By Joo Chuan Yeo1, Kenry1 and Chwee Teck Lim2
Lab on a Chip. September 2016. Epub ahead of print.
There has been an intense interest in the development of wearable technologies, arising from increasing demands in the areas of fitness and healthcare. While still at an early stage, incorporating microfluidics in wearable technologies has enormous potential, especially in healthcare applications. For example, current microfluidic fabrication techniques can be innovatively modified to fabricate microstructures and incorporate electrically conductive elements on soft, flexible and stretchable materials. In fact, by leverarging on such microfabrication and liquid manipulation techniques, the developed flexible microfluidic wearable technologies have enabled several biosensing applications, including in situ sweat metabolites analysis, vital signs monitoring, and gait analysis. As such, we anticipate further significant breakthroughs and potential uses of wearable microfluidics in active drug delivery patches, soft robotics sensing and control, and even implantable artificial organs in the near future.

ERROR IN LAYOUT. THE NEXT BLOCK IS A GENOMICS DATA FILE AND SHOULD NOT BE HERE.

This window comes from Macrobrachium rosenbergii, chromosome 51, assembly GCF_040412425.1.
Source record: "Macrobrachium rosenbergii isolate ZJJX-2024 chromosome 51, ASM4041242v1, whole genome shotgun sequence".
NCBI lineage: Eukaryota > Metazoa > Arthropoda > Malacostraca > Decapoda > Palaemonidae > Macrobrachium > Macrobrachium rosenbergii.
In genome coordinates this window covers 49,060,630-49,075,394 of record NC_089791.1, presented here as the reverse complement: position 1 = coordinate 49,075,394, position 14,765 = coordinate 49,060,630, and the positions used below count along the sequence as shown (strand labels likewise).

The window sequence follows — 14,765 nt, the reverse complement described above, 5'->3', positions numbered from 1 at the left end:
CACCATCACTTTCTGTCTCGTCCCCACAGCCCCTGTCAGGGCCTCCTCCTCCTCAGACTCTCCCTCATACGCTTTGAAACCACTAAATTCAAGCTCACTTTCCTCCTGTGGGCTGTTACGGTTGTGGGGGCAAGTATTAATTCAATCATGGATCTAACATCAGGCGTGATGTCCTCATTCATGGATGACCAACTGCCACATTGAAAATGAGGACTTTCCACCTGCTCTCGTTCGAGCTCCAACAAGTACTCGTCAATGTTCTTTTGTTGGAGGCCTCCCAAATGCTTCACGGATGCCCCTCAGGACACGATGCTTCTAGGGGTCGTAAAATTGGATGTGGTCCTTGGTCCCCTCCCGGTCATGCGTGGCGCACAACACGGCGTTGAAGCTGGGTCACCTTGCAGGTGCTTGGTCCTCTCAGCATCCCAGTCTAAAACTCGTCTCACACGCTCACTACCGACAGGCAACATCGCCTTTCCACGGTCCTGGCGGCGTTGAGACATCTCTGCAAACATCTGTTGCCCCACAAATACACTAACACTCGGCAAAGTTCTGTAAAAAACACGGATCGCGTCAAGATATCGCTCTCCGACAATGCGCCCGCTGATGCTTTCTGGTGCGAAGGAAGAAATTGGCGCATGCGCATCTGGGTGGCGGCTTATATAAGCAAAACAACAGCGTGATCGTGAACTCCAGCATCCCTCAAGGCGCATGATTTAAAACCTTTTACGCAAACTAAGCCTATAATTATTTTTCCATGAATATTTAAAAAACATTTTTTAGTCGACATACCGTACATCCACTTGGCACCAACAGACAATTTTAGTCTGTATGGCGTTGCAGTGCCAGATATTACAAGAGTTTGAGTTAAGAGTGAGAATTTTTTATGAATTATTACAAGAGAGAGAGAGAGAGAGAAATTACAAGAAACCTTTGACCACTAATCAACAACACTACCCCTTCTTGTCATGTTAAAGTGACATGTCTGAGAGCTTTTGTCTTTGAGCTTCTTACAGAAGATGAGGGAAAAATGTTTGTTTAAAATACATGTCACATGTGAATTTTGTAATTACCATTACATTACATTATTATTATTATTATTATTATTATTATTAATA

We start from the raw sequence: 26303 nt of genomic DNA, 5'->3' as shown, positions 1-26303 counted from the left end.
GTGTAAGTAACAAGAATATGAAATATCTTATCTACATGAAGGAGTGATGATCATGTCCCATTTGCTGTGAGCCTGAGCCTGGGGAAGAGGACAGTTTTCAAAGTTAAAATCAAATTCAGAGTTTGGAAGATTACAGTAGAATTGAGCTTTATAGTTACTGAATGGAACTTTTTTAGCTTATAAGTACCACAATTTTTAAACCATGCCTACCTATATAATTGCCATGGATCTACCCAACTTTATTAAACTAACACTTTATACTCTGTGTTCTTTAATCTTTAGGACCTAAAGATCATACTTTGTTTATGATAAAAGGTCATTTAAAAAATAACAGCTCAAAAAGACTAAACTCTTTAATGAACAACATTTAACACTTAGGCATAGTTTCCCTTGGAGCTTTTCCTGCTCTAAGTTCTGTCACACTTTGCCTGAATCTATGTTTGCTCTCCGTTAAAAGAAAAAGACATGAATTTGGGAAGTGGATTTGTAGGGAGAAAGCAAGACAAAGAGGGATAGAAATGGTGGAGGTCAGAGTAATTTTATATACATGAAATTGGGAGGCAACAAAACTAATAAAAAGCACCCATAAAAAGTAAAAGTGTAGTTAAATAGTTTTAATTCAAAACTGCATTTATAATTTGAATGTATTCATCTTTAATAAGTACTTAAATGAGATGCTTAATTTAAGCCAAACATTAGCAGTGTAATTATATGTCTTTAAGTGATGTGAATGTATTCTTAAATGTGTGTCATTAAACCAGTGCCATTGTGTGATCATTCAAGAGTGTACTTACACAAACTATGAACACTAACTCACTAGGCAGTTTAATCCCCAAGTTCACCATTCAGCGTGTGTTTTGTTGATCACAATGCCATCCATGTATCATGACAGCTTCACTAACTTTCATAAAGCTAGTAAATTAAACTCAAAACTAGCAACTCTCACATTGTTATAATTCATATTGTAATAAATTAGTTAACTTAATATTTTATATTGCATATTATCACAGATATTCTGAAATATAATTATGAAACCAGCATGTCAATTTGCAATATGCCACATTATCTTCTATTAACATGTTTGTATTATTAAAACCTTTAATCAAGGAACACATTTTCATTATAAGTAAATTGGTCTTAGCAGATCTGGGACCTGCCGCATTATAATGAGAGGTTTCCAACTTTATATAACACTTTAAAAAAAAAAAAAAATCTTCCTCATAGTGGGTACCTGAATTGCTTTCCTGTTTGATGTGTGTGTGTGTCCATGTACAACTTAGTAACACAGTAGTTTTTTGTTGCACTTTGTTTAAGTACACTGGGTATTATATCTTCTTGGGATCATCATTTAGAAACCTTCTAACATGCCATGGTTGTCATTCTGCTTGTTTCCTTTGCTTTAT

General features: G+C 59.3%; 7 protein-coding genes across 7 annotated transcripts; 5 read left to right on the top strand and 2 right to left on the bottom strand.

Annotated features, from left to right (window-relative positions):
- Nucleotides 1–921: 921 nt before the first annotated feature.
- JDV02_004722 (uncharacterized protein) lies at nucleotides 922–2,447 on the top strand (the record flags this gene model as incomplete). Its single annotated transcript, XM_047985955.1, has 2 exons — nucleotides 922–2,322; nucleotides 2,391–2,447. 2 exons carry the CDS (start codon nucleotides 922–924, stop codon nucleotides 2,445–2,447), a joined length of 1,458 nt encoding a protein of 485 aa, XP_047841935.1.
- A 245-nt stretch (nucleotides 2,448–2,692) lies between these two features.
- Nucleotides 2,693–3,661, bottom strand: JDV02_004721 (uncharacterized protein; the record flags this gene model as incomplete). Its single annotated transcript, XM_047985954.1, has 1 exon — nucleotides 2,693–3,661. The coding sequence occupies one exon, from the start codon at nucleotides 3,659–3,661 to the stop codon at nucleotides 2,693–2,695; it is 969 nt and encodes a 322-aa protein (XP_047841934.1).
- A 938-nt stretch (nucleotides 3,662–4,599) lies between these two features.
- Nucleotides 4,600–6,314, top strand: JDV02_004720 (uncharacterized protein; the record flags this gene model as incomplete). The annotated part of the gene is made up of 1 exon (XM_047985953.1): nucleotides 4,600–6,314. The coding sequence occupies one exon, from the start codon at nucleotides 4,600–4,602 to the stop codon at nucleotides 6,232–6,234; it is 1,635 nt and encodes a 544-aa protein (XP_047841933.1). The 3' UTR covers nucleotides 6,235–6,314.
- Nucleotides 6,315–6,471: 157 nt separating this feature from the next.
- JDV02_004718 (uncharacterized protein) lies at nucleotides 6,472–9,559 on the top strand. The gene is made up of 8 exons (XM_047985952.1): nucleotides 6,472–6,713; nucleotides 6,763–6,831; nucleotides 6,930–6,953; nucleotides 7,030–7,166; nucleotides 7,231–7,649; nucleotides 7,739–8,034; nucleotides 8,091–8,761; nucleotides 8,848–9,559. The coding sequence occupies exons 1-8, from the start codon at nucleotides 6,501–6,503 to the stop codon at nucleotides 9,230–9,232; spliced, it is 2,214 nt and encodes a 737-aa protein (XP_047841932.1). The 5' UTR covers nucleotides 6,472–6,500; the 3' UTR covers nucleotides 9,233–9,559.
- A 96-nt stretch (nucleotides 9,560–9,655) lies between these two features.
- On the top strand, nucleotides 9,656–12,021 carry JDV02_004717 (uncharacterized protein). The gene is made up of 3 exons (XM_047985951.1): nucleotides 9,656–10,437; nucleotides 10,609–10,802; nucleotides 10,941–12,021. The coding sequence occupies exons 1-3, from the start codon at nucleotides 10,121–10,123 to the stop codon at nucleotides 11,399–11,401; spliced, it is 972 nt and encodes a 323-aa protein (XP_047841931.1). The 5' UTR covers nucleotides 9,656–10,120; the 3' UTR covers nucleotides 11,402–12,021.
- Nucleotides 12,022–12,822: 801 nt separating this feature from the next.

1Department of Biomedical Engineering, National University of Singapore, 117575 Singapore.
2Department of Biomedical Engineering, National University of Singapore, 117575 Singapore and Mechanobiology Institute, National University of Singapore, 117411 Singapore.